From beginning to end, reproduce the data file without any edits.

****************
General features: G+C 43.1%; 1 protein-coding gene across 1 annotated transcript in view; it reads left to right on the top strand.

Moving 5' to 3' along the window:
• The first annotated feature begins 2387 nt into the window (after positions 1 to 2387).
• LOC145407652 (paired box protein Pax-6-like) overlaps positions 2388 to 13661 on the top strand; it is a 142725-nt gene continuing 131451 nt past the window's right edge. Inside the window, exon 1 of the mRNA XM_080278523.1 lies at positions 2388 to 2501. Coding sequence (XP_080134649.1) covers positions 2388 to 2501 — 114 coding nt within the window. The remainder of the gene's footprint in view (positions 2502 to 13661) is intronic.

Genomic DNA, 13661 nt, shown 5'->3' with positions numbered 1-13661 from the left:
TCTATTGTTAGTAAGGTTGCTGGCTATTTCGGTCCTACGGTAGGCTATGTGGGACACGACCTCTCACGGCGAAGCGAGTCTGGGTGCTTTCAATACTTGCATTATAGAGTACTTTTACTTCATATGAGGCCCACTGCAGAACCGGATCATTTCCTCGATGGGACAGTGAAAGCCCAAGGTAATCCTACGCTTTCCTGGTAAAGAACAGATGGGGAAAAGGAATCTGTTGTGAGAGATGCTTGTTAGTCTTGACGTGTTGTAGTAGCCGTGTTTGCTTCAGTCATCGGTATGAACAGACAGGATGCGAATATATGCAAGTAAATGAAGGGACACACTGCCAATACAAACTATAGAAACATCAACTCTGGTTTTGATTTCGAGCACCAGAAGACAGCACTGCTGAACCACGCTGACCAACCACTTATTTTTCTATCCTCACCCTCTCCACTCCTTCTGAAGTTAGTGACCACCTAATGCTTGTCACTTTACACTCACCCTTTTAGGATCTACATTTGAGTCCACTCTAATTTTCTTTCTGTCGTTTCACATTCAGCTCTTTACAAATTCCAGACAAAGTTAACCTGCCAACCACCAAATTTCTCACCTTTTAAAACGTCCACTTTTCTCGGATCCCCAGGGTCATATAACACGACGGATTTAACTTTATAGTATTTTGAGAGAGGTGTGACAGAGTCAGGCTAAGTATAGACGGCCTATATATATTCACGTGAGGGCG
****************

General features: G+C 43.1%; 1 protein-coding gene across 1 annotated transcript in view; it reads left to right on the top strand.

Moving 5' to 3' along the window:
• The first annotated feature begins 2387 nt into the window (after positions 1 to 2387).
• LOC145407652 (paired box protein Pax-6-like) overlaps positions 2388 to 13661 on the top strand; it is a 142725-nt gene continuing 131451 nt past the window's right edge. Inside the window, exon 1 of the mRNA XM_080278523.1 lies at positions 2388 to 2501. Coding sequence (XP_080134649.1) covers positions 2388 to 2501 — 114 coding nt within the window. The remainder of the gene's footprint in view (positions 2502 to 13661) is intronic.

Genomic DNA, 13661 nt, shown 5'->3' with positions numbered 1-13661 from the left:
TCTATTGTTAGTAAGGTTGCTGGCTATTTCGGTCCTACGGTAGGCTATGTGGGACACGACCTCTCACGGCGAAGCGAGTCTGGGTGCTTTCAATACTTGCATTATAGAGTACTTTTACTTCATATGAGGCCCACTGCAGAACCGGATCATTTCCTCGATGGGACAGTGAAAGCCCAAGGTAATCCTACGCTTTCCTGGTAAAGAACAGATGGGGAAAAGGAATCTGTTGTGAGAGATGCTTGTTAGTCTTGACGTGTTGTAGTAGCCGTGTTTGCTTCAGTCATCGGTATGAACAGACAGGATGCGAATATATGCAAGTAAATGAAGGGACACACTGCCAATACAAACTATAGAAACATCAACTCTGGTTTTGATTTCGAGCACCAGAAGACAGCACTGCTGAACCACGCTGACCAACCACTTATTTTTCTATCCTCACCCTCTCCACTCCTTCTGAAGTTAGTGACCACCTAATGCTTGTCACTTTACACTCACCCTTTTAGGATCTACATTTGAGTCCACTCTAATTTTCTTTCTGTCGTTTCACATTCAGCTCTTTACAAATTCCAGACAAAGTTAACCTGCCAACCACCAAATTTCTCACCTTTTAAAACGTCCACTTTTCTCGGATCCCCAGGGTCATATAACACGACGGATTTAACTTTATAGTATTTTGAGAGAGGTGTGACAGAGTCAGGCTAAGTATAGACGGCCTATATATATTCACGTGAGGGCG